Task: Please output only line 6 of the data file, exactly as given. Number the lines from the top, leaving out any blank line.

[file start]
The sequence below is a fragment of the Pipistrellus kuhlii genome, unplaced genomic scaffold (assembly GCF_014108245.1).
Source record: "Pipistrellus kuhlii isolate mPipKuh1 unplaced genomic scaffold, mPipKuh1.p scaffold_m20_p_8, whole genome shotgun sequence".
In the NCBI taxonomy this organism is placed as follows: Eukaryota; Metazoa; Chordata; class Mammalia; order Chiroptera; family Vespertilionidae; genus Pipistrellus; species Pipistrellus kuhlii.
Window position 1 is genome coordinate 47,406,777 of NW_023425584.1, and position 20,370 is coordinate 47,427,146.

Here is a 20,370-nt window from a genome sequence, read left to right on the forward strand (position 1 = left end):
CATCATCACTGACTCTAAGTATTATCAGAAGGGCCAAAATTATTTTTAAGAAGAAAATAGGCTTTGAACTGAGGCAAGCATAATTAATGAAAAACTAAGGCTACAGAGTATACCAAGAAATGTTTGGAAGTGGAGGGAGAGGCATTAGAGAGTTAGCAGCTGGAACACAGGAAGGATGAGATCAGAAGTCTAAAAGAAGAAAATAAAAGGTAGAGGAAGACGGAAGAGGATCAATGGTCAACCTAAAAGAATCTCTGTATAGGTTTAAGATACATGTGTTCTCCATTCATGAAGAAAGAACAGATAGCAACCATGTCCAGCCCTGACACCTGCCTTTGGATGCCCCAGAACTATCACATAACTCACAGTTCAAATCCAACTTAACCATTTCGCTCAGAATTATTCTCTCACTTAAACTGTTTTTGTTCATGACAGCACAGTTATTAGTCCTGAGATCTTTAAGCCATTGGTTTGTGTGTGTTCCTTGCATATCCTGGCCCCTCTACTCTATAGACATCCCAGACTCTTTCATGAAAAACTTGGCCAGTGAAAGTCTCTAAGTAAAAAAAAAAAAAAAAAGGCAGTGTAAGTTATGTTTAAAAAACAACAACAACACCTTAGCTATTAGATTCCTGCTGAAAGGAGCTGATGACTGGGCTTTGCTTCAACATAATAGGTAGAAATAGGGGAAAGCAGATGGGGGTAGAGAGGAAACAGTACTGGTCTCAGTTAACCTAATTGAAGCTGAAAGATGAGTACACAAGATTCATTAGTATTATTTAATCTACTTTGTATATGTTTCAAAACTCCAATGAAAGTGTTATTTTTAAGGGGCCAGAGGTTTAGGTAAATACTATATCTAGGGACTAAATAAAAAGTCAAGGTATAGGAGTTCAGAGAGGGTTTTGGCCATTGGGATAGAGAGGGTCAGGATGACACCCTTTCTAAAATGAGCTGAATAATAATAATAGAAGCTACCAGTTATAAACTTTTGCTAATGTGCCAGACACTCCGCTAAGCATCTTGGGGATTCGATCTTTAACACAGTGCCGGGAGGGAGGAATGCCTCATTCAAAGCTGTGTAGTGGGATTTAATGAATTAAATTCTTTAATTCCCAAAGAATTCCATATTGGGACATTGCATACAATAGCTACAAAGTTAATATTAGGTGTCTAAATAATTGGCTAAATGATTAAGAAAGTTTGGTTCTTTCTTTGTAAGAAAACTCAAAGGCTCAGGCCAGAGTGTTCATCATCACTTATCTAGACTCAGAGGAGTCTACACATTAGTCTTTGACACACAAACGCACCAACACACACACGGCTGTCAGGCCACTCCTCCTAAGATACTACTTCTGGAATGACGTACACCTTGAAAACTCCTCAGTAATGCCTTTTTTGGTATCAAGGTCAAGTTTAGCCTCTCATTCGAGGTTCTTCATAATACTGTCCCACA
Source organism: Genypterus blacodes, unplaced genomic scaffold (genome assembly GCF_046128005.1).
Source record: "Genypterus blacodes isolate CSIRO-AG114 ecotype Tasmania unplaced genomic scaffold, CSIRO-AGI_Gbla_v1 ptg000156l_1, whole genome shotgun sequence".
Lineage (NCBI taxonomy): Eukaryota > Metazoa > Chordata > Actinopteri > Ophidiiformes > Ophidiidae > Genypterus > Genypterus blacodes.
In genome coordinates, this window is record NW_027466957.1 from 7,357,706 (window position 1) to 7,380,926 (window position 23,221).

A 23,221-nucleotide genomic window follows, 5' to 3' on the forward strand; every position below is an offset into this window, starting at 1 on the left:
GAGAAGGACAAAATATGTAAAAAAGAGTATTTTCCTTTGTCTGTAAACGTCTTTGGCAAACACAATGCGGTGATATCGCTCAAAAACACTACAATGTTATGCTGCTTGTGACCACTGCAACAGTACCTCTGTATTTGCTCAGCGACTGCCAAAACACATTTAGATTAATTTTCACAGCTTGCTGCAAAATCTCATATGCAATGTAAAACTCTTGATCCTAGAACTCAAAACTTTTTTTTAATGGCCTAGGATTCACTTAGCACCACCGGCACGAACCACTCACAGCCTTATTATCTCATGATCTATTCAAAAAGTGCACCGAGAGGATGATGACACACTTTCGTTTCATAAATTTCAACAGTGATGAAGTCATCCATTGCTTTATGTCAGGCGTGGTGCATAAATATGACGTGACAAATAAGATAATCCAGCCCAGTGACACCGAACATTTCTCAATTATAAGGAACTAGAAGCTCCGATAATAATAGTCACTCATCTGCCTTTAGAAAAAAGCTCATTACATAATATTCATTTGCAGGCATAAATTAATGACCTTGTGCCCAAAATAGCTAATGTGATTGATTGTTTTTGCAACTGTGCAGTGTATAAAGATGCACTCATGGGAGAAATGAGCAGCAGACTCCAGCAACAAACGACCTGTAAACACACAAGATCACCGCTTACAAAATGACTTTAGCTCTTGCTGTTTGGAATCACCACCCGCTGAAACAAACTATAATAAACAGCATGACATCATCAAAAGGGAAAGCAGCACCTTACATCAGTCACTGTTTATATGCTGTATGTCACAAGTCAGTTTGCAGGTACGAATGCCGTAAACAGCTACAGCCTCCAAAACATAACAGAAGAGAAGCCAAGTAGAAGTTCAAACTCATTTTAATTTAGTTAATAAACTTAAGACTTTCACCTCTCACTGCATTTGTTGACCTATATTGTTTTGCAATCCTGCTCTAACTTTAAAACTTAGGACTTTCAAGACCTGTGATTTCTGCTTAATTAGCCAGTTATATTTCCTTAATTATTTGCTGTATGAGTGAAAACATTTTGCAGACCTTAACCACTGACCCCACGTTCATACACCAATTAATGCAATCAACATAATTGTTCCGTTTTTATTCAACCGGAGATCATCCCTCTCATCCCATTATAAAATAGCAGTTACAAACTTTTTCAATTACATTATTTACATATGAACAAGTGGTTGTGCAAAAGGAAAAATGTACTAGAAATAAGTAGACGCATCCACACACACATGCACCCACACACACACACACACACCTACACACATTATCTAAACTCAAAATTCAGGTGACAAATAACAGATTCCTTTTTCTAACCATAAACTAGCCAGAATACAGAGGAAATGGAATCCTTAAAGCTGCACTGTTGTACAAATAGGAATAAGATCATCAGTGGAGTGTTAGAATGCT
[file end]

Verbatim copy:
CATCATCACTGACTCTAAGTATTATCAGAAGGGCCAAAATTATTTTTAAGAAGAAAATAGGCTTTGAACTGAGGCAAGCATAATTAATGAAAAACTAAGGCTACAGAGTATACCAAGAAATGTTTGGAAGTGGAGGGAGAGGCATTAGAGAGTTAGCAGCTGGAACACAGGAAGGATGAGATCAGAAGTCTAAAAGAAGAAAATAAAAGGTAGAGGAAGACGGAAGAGGATCAATGGTCAACCTAAAAGAATCTCTGTATAGGTTTAAGATACATGTGTTCTCCATTCATGAAGAAAGAACAGATAGCAACCATGTCCAGCCCTGACACCTGCCTTTGGATGCCCCAGAACTATCACATAACTCACAGTTCAAATCCAACTTAACCATTTCGCTCAGAATTATTCTCTCACTTAAACTGTTTTTGTTCATGACAGCACAGTTATTAGTCCTGAGATCTTTAAGCCATTGGTTTGTGTGTGTTCCTTGCATATCCTGGCCCCTCTACTCTATAGACATCCCAGACTCTTTCATGAAAAACTTGGCCAGTGAAAGTCTCTAAGTAAAAAAAAAAAAAAAAAGGCAGTGTAAGTTATGTTTAAAAAACAACAACAACACCTTAGCTATTAGATTCCTGCTGAAAGGAGCTGATGACTGGGCTTTGCTTCAACATAATAGGTAGAAATAGGGGAAAGCAGATGGGGGTAGAGAGGAAACAGTACTGGTCTCAGTTAACCTAATTGAAGCTGAAAGATGAGTACACAAGATTCATTAGTATTATTTAATCTACTTTGTATATGTTTCAAAACTCCAATGAAAGTGTTATTTTTAAGGGGCCAGAGGTTTAGGTAAATACTATATCTAGGGACTAAATAAAAAGTCAAGGTATAGGAGTTCAGAGAGGGTTTTGGCCATTGGGATAGAGAGGGTCAGGATGACACCCTTTCTAAAATGAGCTGAATAATAATAATAGAAGCTACCAGTTATAAACTTTTGCTAATGTGCCAGACACTCCGCTAAGCATCTTGGGGATTCGATCTTTAACACAGTGCCGGGAGGGAGGAATGCCTCATTCAAAGCTGTGTAGTGGGATTTAATGAATTAAATTCTTTAATTCCCAAAGAATTCCATATTGGGACATTGCATACAATAGCTACAAAGTTAATATTAGGTGTCTAAATAATTGGCTAAATGATTAAGAAAGTTTGGTTCTTTCTTTGTAAGAAAACTCAAAGGCTCAGGCCAGAGTGTTCATCATCACTTATCTAGACTCAGAGGAGTCTACACATTAGTCTTTGACACACAAACGCACCAACACACACACGGCTGTCAGGCCACTCCTCCTAAGATACTACTTCTGGAATGACGTACACCTTGAAAACTCCTCAGTAATGCCTTTTTTGGTATCAAGGTCAAGTTTAGCCTCTCATTCGAGGTTCTTCATAATACTGTCCCACA